Time For Change

Question:  “So, how’s work going?”

Response:  “Same story, different day…”

How often do you get that or a similar response when asking your colleagues and co-workers how their day is?  How boring of an answer is that?  Does it fill you with energy and excitement that’s going to help create motion that will make your day fly by?  No… and some days, it’s kind of nice to have a more mellowed out, robotic sort of day, but having heard it enough myself, I know that a coworker who answers that way every day is not usually a very engaged person and is not someone who I’m going to learn a whole heck of a lot from after I’ve heard everything they can tell me.

We’re in a new year, a new decade, with a whole new style of sourcing emerging in the social media sphere, and everyone should be excited and engaged.  That being said: if you were a sourcing manager and had to hire a new sourcer for your team, would you hire them if they didn’t know basic Boolean, or at the very least willing to learn?  What if they didn’t have a LinkedIn profile, or weren’t willing to make one and try to use it for candidate outreach?  Even for a phone sourcer, I think that these two very simple skills can lead to great opening points of contact from which to network.

Now what if you interviewed a recruiting or sourcing candidate who didn’t know about Twitter? I would hire someone who had both Boolean and LinkedIn knowledge, but lacked in the Twitter. Reason being, Twitter is NEW, the other two should have been learned a long time ago. Social media being the new craze, I don’t expect a lot of people to know yet, especially when I see so many people and organizations struggling to pick up the older stuff.  In fact, I only got on board with Twitter myself a few months ago, dove head first in, and it would seem the farther I travel, the more distance there is to go.  It’s a very large space, and very easy to get lost in it.

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Things are changing and evolving so rapidly that it’s nearly impossible to stay with the curve, let alone get ahead of it.  With so much going on, you should really have something new almost every day to talk about with your colleagues and co-workers.  If each person in your team spent 15 minutes a day reading up on new trends and chose to talk about it with the others, it would certainly make for an innovative day almost every day of the week.  Now, I know what some of you change-defiant individuals are thinking; “if it ain’t broke don’t fix it!” – I’m not advocating an entire change in your daily routine or corporate structure.  Realistically however, if you continue to do the same thing day in and day out, you’re going to hit a point where you can’t go any higher without trying something new.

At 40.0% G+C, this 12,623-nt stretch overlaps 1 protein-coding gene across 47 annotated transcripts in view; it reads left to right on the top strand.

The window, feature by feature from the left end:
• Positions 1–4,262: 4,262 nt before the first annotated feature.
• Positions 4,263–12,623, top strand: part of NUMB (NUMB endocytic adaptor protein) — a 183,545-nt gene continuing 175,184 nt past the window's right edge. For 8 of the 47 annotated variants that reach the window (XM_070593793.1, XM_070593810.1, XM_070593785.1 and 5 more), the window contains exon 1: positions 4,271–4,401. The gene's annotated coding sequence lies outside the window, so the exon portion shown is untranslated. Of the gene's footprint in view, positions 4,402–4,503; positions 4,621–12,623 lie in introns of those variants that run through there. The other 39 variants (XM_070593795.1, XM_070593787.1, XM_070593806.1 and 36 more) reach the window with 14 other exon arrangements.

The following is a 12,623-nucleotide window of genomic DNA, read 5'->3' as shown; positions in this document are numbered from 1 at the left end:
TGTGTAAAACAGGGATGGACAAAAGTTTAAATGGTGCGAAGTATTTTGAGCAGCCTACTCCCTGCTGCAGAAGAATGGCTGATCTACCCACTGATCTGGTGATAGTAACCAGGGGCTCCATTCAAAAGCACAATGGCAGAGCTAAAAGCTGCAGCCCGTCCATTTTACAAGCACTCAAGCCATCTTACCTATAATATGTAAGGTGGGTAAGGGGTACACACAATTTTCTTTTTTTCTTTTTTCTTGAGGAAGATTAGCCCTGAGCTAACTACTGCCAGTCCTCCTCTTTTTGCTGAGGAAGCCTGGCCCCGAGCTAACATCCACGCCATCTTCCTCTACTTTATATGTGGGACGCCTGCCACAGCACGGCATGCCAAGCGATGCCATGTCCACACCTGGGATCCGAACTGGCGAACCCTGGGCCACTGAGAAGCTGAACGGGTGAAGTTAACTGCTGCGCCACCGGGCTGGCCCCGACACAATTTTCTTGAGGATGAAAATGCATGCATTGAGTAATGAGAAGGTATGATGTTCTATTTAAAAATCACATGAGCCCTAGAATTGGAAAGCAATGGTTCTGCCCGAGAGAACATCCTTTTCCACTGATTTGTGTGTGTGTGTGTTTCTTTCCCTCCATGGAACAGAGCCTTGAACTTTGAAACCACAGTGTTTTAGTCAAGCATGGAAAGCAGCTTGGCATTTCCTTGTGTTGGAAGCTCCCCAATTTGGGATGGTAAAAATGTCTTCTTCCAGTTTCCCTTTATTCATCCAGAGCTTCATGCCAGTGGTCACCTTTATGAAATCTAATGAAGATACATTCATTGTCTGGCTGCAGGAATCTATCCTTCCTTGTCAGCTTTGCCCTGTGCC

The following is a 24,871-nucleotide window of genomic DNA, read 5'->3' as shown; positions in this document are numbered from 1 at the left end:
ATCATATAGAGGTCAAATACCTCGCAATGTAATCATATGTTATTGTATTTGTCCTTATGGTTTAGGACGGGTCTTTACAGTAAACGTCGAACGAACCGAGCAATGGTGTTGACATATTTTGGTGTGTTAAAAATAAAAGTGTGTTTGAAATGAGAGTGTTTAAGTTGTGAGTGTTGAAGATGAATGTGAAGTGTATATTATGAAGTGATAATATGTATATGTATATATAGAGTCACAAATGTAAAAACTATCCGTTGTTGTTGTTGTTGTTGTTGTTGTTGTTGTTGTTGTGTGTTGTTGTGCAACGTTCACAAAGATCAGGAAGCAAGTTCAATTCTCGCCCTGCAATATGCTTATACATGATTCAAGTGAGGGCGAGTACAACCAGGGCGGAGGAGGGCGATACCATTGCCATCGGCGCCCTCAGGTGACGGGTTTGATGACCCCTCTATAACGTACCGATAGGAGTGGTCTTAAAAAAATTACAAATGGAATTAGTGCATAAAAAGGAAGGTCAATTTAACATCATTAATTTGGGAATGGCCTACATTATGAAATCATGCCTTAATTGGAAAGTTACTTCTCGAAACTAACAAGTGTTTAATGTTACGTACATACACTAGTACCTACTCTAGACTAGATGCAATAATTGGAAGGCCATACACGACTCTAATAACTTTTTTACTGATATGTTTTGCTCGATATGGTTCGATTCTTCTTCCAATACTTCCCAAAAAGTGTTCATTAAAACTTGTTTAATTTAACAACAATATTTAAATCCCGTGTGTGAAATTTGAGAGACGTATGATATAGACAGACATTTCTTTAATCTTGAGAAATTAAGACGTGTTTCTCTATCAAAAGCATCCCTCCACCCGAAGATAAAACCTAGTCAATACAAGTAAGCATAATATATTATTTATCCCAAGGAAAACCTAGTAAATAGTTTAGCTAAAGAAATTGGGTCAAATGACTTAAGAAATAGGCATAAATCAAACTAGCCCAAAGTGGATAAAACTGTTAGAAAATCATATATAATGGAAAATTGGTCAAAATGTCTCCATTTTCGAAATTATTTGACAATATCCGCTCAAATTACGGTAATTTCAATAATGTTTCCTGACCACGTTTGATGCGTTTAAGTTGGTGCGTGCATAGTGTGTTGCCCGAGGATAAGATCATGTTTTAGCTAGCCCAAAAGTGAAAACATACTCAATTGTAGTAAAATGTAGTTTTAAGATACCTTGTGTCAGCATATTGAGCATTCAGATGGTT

If you’re satisfied with a status quo career and no desire for advancement, then at the very least, don’t complain about it or scoff at others who are experimenting w/ new ideas.  And if it’s your company holding you back, maybe it’s time to think about moving on.  Life may seem like it revolves around the almighty dollar, but I have to say, quality of life and how much you actually enjoy your work really makes your days much more pleasant than any flat screen TV can.  If you’re “comfortable” and too lazy to move, don’t be jealous when your colleague winds up with your dream contract.  We all have a mortgage to pay, and staying employed is of the utmost importance, but don’t feel trapped because of it.  Always keep your options open until you find a position that feels like home.  Confucius says, “Find a job you love and you’ll never work a day in your life”.

I’ve spoken to several companies in the last few months who don’t even know what LinkedIn is, want nothing to do with Twitter, and don’t have a clue when it comes to Boolean.  I understand that time is such a valuable commodity these days, and implementing new things takes time, but if you take 1 hour out of your day and learn something that has the potential to double and triple your pipeline, or save 20 minutes off your day, in the end, it’s worth it’s weight in dollar bills.  Change is coming faster than ever, and the candidates we source are adapting… so ask yourself – are you as well?

Michael Notaro is a sourcing consultant currently working for Accenture out of New York City. He is the two-time SourceCon Grandmaster Sourcing Champion for 2007 and 2008 and recently 'retired' from competing after passing the torch. He is skilled in the technical aspects of internet research and has even developed some of his own sourcing tools. As someone who has worked every function within the recruiting process he has a unique perspective of how sourcing fits into the big picture. Michael also writes a blog at sourcing.feedthebeagle.com.

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